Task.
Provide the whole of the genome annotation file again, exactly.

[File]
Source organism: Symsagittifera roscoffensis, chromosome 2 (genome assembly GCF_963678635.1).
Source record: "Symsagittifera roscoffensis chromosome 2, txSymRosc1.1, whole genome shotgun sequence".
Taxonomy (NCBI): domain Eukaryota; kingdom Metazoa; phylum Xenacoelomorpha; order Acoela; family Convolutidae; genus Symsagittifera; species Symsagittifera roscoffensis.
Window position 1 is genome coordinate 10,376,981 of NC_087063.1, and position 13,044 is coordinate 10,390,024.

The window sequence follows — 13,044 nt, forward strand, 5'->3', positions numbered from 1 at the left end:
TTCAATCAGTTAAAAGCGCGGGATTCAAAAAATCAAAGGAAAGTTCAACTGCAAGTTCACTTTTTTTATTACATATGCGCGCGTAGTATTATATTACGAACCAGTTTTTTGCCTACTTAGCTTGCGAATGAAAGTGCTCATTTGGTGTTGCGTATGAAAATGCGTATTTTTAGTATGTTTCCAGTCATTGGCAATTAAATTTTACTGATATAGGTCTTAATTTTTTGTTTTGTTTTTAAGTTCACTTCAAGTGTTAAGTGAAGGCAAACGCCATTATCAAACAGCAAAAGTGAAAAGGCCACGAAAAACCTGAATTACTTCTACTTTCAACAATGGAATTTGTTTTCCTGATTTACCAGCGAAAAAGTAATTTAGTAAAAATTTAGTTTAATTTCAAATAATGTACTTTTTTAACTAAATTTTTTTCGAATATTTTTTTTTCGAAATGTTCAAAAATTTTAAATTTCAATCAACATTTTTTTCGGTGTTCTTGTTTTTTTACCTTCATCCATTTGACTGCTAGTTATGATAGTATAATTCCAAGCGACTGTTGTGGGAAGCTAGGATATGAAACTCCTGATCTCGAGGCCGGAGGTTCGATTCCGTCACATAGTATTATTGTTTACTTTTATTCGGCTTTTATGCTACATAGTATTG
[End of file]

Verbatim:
Source organism: Symsagittifera roscoffensis, chromosome 2 (genome assembly GCF_963678635.1).
Source record: "Symsagittifera roscoffensis chromosome 2, txSymRosc1.1, whole genome shotgun sequence".
Taxonomy (NCBI): domain Eukaryota; kingdom Metazoa; phylum Xenacoelomorpha; order Acoela; family Convolutidae; genus Symsagittifera; species Symsagittifera roscoffensis.
Window position 1 is genome coordinate 10,376,981 of NC_087063.1, and position 13,044 is coordinate 10,390,024.

The window sequence follows — 13,044 nt, forward strand, 5'->3', positions numbered from 1 at the left end:
TTCAATCAGTTAAAAGCGCGGGATTCAAAAAATCAAAGGAAAGTTCAACTGCAAGTTCACTTTTTTTATTACATATGCGCGCGTAGTATTATATTACGAACCAGTTTTTTGCCTACTTAGCTTGCGAATGAAAGTGCTCATTTGGTGTTGCGTATGAAAATGCGTATTTTTAGTATGTTTCCAGTCATTGGCAATTAAATTTTACTGATATAGGTCTTAATTTTTTGTTTTGTTTTTAAGTTCACTTCAAGTGTTAAGTGAAGGCAAACGCCATTATCAAACAGCAAAAGTGAAAAGGCCACGAAAAACCTGAATTACTTCTACTTTCAACAATGGAATTTGTTTTCCTGATTTACCAGCGAAAAAGTAATTTAGTAAAAATTTAGTTTAATTTCAAATAATGTACTTTTTTAACTAAATTTTTTTCGAATATTTTTTTTTCGAAATGTTCAAAAATTTTAAATTTCAATCAACATTTTTTTCGGTGTTCTTGTTTTTTTACCTTCATCCATTTGACTGCTAGTTATGATAGTATAATTCCAAGCGACTGTTGTGGGAAGCTAGGATATGAAACTCCTGATCTCGAGGCCGGAGGTTCGATTCCGTCACATAGTATTATTGTTTACTTTTATTCGGCTTTTATGCTACATAGTATTG